Campana has also been courting the Trump base, and counts former Trump top aide and 2016 campaign manager Kellyanne Conway as a senior adviser, but also hasn’t fully embraced conspiracy theories in the same way Hanks has. Bremer, meanwhile, got a lot of notice when he first announced, given his military and Olympic background, but has since largely stalled and is disliked among conservatives in the party, according to sources. Some are intrigued by Flora, who supported many of Trump’s policies on her talk show but not the more extreme conspiracy theory views or actions. Still, the veteran GOP strategist admits, “we don’t have a Cory Gardner in the race.” As of now, it’s possible that two — perhaps three max — candidates could get the required 30 percent support, but there’s also a strong likelihood that just one candidate may emerge. Some believe that could be Hanks, if he can get the far-right Trump faction on his side, while others believe that it could be Campana or even Flora who could get through. The bottom line is that right now it’s still murky, and giving a strong, passionate speech at the assembly – which is how Glenn emerged in 2016 – could turn the tide for candidates on the day of.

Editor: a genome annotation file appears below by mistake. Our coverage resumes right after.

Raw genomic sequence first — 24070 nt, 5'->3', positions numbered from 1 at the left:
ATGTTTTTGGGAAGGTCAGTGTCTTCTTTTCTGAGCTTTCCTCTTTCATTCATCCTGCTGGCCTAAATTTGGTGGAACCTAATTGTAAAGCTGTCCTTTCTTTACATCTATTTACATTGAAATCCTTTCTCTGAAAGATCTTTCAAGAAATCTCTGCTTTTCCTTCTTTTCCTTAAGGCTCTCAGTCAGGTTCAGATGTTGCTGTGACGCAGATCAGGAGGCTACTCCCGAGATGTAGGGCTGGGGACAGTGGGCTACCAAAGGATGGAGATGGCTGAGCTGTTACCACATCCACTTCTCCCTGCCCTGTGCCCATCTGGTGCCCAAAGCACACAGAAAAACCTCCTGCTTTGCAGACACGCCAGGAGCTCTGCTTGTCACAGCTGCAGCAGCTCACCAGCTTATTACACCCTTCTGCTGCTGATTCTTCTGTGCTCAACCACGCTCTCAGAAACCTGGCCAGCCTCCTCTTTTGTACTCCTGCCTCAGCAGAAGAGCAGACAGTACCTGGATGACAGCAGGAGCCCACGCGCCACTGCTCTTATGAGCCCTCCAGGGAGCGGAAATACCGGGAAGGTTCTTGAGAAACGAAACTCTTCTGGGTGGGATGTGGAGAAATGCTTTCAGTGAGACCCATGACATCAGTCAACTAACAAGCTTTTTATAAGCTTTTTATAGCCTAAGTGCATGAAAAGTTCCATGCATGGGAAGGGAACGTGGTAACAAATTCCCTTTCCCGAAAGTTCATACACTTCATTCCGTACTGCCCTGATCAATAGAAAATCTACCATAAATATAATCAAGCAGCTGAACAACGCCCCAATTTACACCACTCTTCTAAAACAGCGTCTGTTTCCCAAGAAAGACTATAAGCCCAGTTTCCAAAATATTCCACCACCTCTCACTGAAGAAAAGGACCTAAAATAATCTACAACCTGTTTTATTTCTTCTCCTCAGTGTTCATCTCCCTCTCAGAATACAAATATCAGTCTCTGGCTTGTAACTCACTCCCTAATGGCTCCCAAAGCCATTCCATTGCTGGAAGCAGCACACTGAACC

Whichever candidate or candidates to get onto the ballot will face O’Dea, who will be not just flush with cash but also is striking a more moderate posture. He has the backing of former Trump U.S. Attorney Jason Dunn, who was critical of the January 6 insurrection and Trump’s efforts to paint the election as stolen. If it’s Hanks or even Campana, this could end up being a proxy battle of the two divergent wings of the GOP, and it wouldn’t be shocking if the former president weighs in. Obviously, Democrats would much rather run against someone like Hanks or Campana than O’Dea, who looks like he’d be the most competitive general election candidate. 

Despite the uncertainties in the GOP field, it’s clear this race merits watching — and while this move doesn’t indicate it’s competitive just yet, it clearly has the potential to do so in what’s shaping up to be a difficult year for Democrats, and incumbents like Bennet — even in a state like Colorado — will not be immune.